time of year, Virginia is home to 100 miles of holiday
lights, and two botanical gardens are part of those
you need an escape from too much holiday hoopla, spend a
quiet afternoon exploring the late fall and early winter
gardens at Norfolk Botanical Garden in Norfolk and Lewis
Ginter Botanical Garden in Richmond.
summer flowers fade, seasonal beauties like ornamental
grasses and hollies gear up for weeks of eye-catching
sasanqua camellias are especially beautiful now,"
says Les Parks, curator of herbaceous plants at Norfolk
addition to camellias, Mother Nature decorates the
landscape with interesting barks, berries, seed pods and
grasses, adds Elizabeth Fogel, senior horticulturist at
Lewis Ginter Botanical Garden.
hollies put on a spectacular show, especially Winter
Gold, a deciduous holly with a peachy-salmon colored
berry," she says.
grasses add color, interest and movement in winter ó
and some can provide habitat and food for wildlife such
as birds, another enjoyable aspect of a winter
heading home, you can also see the botanical gardensí
evening light shows.
Botanical Gardenís Dominion Garden of Lights invites
you to drive through a winter wonderland where more than
a million lights celebrate the four seasons of life.
Lewis Ginter Botanical Gardenís walk-through Dominion
GardenFest of Lights has more than 500,000 lights in
plants to see
plants you can see in the botanical gardens, says Les
and gold chrysanthemum, (Ajania pacifica, formerly
Chrysanthemum pacificum). Silver and gold chrysanthemum
is grown primarily for its attractive silver and green
foliage, which persists year-round, though it does die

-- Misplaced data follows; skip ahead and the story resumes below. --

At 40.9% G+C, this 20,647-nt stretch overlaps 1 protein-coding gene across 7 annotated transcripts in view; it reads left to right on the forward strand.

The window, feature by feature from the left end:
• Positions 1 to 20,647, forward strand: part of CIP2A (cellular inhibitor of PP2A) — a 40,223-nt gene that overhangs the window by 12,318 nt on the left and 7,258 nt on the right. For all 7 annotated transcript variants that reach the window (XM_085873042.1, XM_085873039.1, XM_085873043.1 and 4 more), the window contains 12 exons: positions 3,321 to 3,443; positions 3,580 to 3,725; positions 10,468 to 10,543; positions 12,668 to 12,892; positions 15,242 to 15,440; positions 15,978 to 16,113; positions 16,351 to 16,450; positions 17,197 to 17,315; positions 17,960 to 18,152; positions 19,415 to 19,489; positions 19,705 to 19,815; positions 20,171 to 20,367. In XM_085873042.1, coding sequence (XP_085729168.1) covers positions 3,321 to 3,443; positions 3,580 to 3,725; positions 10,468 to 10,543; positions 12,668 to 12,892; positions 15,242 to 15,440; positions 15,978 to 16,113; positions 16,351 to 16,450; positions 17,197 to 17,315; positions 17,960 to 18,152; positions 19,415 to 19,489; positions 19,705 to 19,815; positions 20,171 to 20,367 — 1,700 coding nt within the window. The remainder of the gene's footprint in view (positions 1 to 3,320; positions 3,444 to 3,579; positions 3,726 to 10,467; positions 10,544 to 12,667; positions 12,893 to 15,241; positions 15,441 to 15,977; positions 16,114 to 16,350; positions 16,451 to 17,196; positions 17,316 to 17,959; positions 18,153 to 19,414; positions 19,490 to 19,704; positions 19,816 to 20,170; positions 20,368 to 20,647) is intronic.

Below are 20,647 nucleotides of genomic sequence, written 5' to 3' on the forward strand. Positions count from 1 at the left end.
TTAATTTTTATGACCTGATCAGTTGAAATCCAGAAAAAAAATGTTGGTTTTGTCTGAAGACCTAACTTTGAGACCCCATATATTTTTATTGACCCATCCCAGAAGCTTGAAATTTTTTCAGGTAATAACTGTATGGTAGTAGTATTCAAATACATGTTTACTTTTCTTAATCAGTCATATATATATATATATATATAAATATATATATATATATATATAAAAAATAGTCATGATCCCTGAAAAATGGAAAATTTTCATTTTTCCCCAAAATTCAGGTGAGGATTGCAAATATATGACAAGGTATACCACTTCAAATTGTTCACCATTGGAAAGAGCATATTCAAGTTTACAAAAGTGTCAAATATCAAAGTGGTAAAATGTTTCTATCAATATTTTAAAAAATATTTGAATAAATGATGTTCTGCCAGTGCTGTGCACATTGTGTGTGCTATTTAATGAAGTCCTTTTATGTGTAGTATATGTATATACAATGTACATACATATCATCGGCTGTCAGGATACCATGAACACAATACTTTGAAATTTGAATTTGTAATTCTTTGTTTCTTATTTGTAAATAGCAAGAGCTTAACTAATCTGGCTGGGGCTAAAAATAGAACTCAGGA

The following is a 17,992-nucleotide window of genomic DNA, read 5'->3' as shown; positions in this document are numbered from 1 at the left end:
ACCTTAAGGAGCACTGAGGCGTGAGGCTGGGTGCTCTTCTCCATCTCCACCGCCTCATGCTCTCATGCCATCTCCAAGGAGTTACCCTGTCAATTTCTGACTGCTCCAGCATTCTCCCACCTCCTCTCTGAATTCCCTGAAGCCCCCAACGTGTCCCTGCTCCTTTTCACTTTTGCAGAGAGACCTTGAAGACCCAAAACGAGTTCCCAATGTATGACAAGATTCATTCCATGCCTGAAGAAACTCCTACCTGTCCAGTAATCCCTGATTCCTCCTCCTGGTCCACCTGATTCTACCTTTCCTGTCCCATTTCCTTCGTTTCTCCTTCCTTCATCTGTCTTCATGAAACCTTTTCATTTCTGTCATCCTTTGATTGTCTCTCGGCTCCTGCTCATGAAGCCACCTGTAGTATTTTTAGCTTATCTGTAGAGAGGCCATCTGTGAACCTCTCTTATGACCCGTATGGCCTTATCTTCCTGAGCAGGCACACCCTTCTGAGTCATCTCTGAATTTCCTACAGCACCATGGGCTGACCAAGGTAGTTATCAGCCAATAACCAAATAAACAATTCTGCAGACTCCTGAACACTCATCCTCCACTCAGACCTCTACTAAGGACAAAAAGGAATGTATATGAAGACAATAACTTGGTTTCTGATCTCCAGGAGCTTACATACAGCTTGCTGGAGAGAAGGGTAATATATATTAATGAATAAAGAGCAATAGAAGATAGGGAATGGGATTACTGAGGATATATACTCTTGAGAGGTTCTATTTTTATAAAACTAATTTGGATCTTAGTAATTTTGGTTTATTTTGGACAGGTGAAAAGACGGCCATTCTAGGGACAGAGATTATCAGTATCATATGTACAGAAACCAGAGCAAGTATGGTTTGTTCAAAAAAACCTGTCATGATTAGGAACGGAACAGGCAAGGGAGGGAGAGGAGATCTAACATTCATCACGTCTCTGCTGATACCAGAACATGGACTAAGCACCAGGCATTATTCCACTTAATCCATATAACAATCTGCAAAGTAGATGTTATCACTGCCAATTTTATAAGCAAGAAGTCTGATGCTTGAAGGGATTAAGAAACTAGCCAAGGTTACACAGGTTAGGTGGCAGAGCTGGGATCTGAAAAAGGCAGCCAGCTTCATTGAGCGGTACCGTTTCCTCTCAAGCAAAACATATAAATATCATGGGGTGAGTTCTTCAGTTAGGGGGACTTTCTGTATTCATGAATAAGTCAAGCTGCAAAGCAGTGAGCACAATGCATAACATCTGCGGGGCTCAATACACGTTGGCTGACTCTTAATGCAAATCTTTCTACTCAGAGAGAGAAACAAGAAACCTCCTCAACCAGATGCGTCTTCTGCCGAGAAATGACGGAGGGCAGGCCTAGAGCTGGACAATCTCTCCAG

down some in winter. Clusters of golden yellow flowers
open, mixing well with the colors of fall.
bluestar, Arkansas bluestar, or Amsonia hubrichtii.
Threadleaf bluestar is another perennial grown primarily
for its foliage, which is feathery and fern-like. By the
first of November the normally green foliage begins
changing to a beautiful golden yellow, and is one of the
few perennials famous for fall foliage color. The plant
flowers in spring with small star-like, pale blue
tree, or Arbutus unedo. This unusual tree (really a
large shrub) has the unique trait of blooming and
fruiting at the same time. Clusters of small, bell-like,
white flowers dangle from the branches. The fruit, which
was produced from last yearís flowers, starts off
green, turns yellow, then orange, and finally red, and
somewhat resembles a round strawberry.
camellia, or Camellia sasanqua. This species of camellia
and its hybrids begin blooming in October, peak in late
November and often last well into December, depending on
the weather. The individual flowers are smaller and less
ornate than the more familiar, later-blooming Camellia
holly, or Ilex verticillata. Unlike most hollies, this
native is not evergreen, but seeing its dark bare
branches dripping with red fruit in late fall and winter
is a beautiful sight. Winterberry comes in male and
female forms, with the red fruit only occurring on the
grasses. There are many garden-worthy species and
cultivars of ornamental grass. Even though they are
beginning the process of dying back for the season, fall
is their time to shine. It is now when their structure,
texture and form play a stronger role in the landscape.
Donít be tempted to cut them back too early; they
should be allowed to stay until mid-winter.